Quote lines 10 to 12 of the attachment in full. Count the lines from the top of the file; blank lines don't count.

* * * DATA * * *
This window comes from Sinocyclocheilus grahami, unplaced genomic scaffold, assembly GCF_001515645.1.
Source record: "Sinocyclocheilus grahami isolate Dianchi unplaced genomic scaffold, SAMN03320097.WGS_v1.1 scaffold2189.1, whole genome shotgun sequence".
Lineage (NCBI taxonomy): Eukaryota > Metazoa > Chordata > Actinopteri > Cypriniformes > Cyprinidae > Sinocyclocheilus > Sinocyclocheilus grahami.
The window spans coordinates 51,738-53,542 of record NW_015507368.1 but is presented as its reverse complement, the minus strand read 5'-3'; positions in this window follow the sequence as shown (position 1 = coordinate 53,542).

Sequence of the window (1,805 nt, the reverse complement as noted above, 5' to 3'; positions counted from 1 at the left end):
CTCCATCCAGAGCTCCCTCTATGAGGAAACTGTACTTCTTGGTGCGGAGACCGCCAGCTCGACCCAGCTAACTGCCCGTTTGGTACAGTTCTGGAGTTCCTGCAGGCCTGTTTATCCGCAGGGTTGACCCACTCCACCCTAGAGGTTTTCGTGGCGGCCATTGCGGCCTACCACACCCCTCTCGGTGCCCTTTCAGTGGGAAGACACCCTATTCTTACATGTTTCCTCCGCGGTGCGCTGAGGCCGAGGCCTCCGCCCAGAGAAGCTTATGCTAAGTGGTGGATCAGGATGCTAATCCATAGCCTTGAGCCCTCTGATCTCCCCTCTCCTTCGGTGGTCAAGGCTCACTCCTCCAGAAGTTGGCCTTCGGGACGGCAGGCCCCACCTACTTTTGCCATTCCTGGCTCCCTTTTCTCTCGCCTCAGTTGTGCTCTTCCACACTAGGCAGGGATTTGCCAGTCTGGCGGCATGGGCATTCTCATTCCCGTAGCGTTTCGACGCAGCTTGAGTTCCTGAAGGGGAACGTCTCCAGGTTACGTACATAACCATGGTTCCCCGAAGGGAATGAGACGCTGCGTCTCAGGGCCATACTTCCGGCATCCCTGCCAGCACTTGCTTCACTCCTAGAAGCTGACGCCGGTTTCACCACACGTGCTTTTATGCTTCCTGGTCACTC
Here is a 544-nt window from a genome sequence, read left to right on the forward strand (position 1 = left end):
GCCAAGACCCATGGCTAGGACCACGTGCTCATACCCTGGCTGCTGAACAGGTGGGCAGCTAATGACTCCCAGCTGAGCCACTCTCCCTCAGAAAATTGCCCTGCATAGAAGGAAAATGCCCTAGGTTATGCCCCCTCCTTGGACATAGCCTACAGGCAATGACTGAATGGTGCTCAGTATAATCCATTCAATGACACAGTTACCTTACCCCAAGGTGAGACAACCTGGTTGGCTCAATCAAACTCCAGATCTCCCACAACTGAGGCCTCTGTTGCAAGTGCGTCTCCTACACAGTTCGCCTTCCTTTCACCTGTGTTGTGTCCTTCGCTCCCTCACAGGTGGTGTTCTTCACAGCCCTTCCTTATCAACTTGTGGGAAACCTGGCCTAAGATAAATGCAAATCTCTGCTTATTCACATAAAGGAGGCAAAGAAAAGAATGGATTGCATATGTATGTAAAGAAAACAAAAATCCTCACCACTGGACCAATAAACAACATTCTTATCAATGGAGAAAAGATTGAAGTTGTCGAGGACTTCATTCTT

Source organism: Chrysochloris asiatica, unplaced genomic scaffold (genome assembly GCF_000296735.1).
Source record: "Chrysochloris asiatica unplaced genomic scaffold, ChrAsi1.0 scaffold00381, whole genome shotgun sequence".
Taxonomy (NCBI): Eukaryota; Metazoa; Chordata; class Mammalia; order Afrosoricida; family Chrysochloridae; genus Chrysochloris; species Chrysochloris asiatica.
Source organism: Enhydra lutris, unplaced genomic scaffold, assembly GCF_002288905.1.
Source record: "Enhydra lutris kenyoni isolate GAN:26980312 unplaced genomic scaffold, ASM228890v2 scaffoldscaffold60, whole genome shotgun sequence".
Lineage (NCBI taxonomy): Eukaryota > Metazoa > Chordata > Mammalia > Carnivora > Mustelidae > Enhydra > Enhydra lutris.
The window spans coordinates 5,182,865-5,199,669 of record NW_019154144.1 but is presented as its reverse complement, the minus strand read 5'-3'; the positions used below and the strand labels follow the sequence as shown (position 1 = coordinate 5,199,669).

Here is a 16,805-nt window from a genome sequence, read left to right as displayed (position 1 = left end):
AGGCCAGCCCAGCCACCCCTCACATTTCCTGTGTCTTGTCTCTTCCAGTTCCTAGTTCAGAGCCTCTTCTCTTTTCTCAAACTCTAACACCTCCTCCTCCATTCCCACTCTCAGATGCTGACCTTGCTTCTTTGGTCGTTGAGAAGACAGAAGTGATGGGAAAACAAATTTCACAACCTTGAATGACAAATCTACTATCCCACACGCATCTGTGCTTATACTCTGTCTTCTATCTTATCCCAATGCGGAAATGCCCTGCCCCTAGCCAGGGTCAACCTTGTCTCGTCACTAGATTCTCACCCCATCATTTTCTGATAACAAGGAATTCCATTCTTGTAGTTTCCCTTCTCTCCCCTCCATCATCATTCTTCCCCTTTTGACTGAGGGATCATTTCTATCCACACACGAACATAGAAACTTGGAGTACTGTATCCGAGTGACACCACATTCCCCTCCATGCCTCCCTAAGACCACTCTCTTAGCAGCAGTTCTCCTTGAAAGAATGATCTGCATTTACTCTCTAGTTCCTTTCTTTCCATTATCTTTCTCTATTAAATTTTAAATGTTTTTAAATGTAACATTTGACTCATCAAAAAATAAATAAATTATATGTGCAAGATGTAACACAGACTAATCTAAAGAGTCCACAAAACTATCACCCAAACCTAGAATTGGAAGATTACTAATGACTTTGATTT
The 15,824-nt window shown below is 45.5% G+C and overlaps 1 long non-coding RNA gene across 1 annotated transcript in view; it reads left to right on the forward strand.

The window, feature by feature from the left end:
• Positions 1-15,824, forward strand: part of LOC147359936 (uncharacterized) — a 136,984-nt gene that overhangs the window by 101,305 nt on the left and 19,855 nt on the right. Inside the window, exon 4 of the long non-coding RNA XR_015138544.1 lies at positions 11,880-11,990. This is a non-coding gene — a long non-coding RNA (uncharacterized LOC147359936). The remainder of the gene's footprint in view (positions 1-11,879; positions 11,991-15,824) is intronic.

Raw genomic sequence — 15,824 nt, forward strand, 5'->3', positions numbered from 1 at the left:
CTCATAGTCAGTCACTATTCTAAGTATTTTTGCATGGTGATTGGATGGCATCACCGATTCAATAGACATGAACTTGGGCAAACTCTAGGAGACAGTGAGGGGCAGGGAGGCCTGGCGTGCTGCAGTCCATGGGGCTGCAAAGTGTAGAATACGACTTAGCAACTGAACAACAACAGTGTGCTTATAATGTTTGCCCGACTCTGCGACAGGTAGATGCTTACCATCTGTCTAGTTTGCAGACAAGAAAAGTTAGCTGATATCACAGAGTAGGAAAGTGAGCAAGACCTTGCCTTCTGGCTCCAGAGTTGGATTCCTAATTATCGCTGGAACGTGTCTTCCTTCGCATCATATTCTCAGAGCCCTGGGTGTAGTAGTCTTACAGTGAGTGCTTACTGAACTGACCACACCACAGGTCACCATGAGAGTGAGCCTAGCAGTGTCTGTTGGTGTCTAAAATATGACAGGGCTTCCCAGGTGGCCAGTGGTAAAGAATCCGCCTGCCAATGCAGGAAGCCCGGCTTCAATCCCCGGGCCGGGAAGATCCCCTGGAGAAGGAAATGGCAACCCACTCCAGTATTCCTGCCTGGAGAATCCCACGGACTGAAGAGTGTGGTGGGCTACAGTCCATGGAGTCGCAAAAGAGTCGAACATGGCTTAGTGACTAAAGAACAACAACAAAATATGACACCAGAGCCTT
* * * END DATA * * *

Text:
Source record: "Chrysochloris asiatica unplaced genomic scaffold, ChrAsi1.0 scaffold00381, whole genome shotgun sequence".
Taxonomy (NCBI): Eukaryota; Metazoa; Chordata; class Mammalia; order Afrosoricida; family Chrysochloridae; genus Chrysochloris; species Chrysochloris asiatica.
Source organism: Enhydra lutris, unplaced genomic scaffold, assembly GCF_002288905.1.